“A second issue is access to services. People living with HIV, as well as people who have a greater risk of getting infected, often have really limited access to the key services they need to stay healthy, including health care, mental health services, drug treatment and harm reduction services, affordable housing, and HIV prevention support that includes condoms and access to PrEP. I’ve talked to young people who tell me they have a really hard time even getting condoms. And let’s face it, talking about sex, especially right before you have it, is often difficult and counter-intuitive. That’s why comprehensive sexual health education programs, including discussions on how to talk about sex and safer sex practices with your partner, are so important for young people — for ALL of us! Open and frank discussions about drug use are also difficult for most people today. Without the ability to get HIV prevention and sexual health information, support services, and high quality health care, it’s very hard to stay safe and stay well.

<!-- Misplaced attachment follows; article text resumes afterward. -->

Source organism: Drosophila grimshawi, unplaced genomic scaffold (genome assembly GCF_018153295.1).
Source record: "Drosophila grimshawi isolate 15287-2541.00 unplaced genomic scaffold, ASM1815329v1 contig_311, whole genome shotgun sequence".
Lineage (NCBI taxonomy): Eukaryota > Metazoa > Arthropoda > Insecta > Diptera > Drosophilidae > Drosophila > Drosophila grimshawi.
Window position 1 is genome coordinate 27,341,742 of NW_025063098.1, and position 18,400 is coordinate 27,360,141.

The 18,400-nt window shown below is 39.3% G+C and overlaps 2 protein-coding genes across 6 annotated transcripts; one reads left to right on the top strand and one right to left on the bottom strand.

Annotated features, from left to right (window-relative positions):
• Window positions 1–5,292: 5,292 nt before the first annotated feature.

“The third issue is stigma and discrimination. Even when services are available, at EJAF, we still hear countless stories from gay men, transgender people, people who use drugs, sex workers and poor women of color about how they are so often mistreated as they try to seek out HIV testing, health care, education and other services they need to stay healthy. The last thing you want when you see the doctor is to feel disrespected because you are gay or transgender or use drugs or engage in survival sex work.” — David Furnish